The automotive industry is warning that an EU proposal set to be adopted on Wednesday (16 May) does not give enough lead time before limits will be required. But the US and China have had limits in place for several years.
Chinese manufacturers have built an impressive production network in Europe and are winning pure electric car and bus tenders in cities like Turin, Amsterdam and London. In Europe, the Clean Vehicles Directive can help make up for the time lost, argues Claude Turmes.
Coaches, buses and lorries are responsible for a quarter of CO2 emissions from transport. Soon, manufacturers will have to provide data on CO2 emissions and fuel consumption performance of their new vehicles. EURACTIV’s partner le JDLE reports.
Just as Europe is engaging in a fierce race to electrify transport, makers of natural gas vehicles are coming out with bullish projections, saying they expect their car fleet in Europe to multiply tenfold to 13 million vehicles in 2030 – a 10% market share that could reach 20-30% for trucks and buses.
One of Germany’s top courts has ruled that heavily polluting vehicles can be banned from the urban centres of Stuttgart and Düsseldorf, a landmark ruling which could cause traffic chaos on the country’s roads and dramatically hit the value of diesel cars.
Since 1990, the production of "green" electricity in Germany has increased by 1,000% and export rates, according to preliminary data for 2017, just smashed another record. EURACTIV Poland’s partner WysokieNapiecie.pl reports.
The revelation that German carmakers have tested diesel exhaust fumes on monkeys is just the most recent in an appalling catalogue of scandals in which the German auto industry has been embroiled, writes Greg Archer.
EU member state ambassadors struck a deal Friday (15 December) on monitoring and reporting rules for CO2 emissions applying to trucks, opening the way for negotiations with the European Parliament to finalise the law next year.
The European Commission proposed on Wednesday (8 November) a legislative package aimed at reducing CO2 emissions in road transport and encouraging the uptake of electric cars, in an attempt to help Europe's car industry remain competitive in the face of growing pressure from the US and China.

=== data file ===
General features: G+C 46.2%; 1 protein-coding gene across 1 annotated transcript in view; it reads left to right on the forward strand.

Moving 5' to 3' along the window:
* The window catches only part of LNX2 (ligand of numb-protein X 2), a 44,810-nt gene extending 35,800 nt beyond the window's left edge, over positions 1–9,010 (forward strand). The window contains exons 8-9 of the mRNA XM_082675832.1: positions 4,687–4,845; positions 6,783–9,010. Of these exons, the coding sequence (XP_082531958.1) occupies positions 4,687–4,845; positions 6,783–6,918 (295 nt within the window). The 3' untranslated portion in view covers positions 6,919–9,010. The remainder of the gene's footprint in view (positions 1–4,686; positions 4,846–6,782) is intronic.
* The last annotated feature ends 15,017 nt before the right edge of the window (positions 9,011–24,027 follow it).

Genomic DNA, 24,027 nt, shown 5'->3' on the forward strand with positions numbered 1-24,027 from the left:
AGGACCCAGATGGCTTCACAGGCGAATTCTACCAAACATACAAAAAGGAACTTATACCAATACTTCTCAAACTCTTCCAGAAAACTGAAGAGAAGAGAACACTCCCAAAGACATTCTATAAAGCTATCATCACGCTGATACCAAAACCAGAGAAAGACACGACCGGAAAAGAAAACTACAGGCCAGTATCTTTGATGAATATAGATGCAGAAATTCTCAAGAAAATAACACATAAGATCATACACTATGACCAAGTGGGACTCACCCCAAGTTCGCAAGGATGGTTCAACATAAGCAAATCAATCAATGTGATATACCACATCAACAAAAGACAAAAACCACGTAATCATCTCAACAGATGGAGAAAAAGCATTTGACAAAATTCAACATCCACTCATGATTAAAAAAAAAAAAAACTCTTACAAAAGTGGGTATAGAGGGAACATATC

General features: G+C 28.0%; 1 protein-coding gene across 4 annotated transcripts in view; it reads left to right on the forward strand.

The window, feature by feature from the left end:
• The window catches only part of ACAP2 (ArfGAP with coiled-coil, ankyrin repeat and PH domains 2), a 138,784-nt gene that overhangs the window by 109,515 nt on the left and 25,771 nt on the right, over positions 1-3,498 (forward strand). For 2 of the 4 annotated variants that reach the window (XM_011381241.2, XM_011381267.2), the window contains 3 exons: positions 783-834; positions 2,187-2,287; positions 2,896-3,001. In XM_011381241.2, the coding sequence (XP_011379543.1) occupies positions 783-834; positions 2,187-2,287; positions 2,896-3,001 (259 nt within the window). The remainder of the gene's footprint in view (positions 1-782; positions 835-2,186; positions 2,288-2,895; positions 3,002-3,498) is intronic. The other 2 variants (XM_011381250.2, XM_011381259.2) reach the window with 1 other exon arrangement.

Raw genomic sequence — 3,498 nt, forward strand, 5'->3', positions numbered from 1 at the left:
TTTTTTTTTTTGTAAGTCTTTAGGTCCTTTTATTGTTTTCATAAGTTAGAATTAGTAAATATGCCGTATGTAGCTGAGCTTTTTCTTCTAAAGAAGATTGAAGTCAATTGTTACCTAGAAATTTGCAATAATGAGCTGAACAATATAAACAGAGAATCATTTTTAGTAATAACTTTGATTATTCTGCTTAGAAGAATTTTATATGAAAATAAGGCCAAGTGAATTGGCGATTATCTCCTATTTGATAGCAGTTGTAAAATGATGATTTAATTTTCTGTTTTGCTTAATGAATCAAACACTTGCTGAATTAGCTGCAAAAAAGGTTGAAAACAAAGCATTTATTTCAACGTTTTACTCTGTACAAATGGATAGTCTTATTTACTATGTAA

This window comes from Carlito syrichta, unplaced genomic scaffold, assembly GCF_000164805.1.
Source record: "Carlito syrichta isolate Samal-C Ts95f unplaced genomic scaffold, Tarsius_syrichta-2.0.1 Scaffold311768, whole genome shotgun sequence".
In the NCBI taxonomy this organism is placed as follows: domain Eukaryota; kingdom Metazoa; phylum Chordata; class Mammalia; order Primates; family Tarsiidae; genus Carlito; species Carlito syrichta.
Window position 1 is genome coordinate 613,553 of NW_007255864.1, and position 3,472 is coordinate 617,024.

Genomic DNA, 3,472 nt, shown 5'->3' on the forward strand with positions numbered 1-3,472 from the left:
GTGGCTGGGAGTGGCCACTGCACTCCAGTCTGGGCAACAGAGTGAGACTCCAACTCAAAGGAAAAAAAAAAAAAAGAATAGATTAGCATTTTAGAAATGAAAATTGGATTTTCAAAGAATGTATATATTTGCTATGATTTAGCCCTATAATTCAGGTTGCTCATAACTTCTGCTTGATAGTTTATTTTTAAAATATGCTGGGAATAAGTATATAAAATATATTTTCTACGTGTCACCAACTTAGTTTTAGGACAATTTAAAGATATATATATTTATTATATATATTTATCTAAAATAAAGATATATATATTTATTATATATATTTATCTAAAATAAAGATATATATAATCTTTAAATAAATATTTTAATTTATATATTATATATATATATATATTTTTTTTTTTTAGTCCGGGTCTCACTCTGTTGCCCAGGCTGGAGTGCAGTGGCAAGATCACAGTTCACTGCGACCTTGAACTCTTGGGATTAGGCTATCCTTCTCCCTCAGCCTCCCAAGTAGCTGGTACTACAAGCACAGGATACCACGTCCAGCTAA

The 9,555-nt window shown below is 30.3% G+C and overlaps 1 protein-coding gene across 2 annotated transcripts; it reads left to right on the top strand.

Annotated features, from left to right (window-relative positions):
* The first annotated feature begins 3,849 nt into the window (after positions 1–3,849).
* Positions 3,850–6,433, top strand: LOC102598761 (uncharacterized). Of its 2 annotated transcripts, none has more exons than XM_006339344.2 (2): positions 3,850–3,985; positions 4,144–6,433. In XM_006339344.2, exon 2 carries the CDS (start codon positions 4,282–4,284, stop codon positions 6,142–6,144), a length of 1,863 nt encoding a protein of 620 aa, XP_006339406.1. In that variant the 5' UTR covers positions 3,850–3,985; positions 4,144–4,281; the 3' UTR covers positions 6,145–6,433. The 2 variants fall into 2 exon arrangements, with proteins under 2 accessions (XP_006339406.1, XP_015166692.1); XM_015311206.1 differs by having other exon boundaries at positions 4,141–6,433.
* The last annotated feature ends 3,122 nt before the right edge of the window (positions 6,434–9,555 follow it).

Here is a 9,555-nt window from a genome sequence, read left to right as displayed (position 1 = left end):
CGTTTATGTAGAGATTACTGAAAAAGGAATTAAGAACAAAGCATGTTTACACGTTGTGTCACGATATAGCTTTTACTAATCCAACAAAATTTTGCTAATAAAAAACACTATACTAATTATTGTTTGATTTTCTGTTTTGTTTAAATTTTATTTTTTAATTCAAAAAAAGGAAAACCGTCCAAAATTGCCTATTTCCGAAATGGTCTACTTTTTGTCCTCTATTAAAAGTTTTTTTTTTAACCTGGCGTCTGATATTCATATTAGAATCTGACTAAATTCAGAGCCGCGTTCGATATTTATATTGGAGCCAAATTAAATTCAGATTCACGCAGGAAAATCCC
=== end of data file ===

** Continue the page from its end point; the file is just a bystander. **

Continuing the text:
The European Commission will unveil a package of legislation regulating environmental aspects of transport on Wednesday (8 November), amid concerns from NGOs and some MEPs that it may lack ambition in setting targets for the car industry.
European countries spend more than €112 billion per year subsidising oil, gas and coal production or consumption – including tax breaks on highly-polluting diesel – despite a pledge to phase out fossil fuels completely by 2020.
Swedish truckmaker Scania was hit with an €880 million fine by the EU on Wednesday (27 September) for taking part in a 14-year price fixing cartel, boosting the total fine for the firms involved to a record €3.8 billion.
The car sector is keeping EU Commissioner Elżbieta Bieńkowska busy. In an exclusive interview with EURACTIV, the Polish official spoke frankly about carmaker responsibility following the Dieselgate scandal, how to deal with Uber and how Brussels-Warsaw relations might not improve.
Trucks could be much more fuel efficient and save hauliers €5,700 a year if they used technology that is already available, according to a new report by sustainable transport group Transport & Environment (T&E) released on Tuesday (26 September).
Europe lags behind the major world economies in regulating fuel efficiency standards for the fast-growing truck transport sector and the Commission is moving to address the issue with legislative proposals, a panel on the Future of Road Freight Transport was told on Monday (3 July).
Europe's automobile industry continued the positive trend of the last three years in the first quarter of 2017, with domestic sales and exports posting a healthy rise, the European Automobile Manufacturers Association (ACEA) said in a report released on Monday (26 June).
Hauliers claim that trucks are overpaying in taxes and charges compared to their impact on the environment and society. But the reality is that road transport is now Europe’s biggest climate problem, writes Samuel Kenny.
Eight EU countries will be forced to change how they charge passenger cars that use public roads by 2023 and nine countries will need to change their systems for trucks, according to draft European Commission plans.